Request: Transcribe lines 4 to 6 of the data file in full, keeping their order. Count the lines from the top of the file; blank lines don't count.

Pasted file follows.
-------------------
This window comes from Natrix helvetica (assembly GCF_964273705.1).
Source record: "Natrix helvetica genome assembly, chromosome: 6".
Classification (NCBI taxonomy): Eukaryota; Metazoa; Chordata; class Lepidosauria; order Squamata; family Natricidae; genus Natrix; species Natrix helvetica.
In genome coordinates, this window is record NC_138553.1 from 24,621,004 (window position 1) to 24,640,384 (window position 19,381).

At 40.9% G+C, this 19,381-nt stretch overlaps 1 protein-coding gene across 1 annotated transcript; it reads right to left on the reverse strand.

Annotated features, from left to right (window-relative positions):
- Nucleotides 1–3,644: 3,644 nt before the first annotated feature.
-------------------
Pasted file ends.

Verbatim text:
In genome coordinates, this window is record NC_138553.1 from 24,621,004 (window position 1) to 24,640,384 (window position 19,381).

At 40.9% G+C, this 19,381-nt stretch overlaps 1 protein-coding gene across 1 annotated transcript; it reads right to left on the reverse strand.

Annotated features, from left to right (window-relative positions):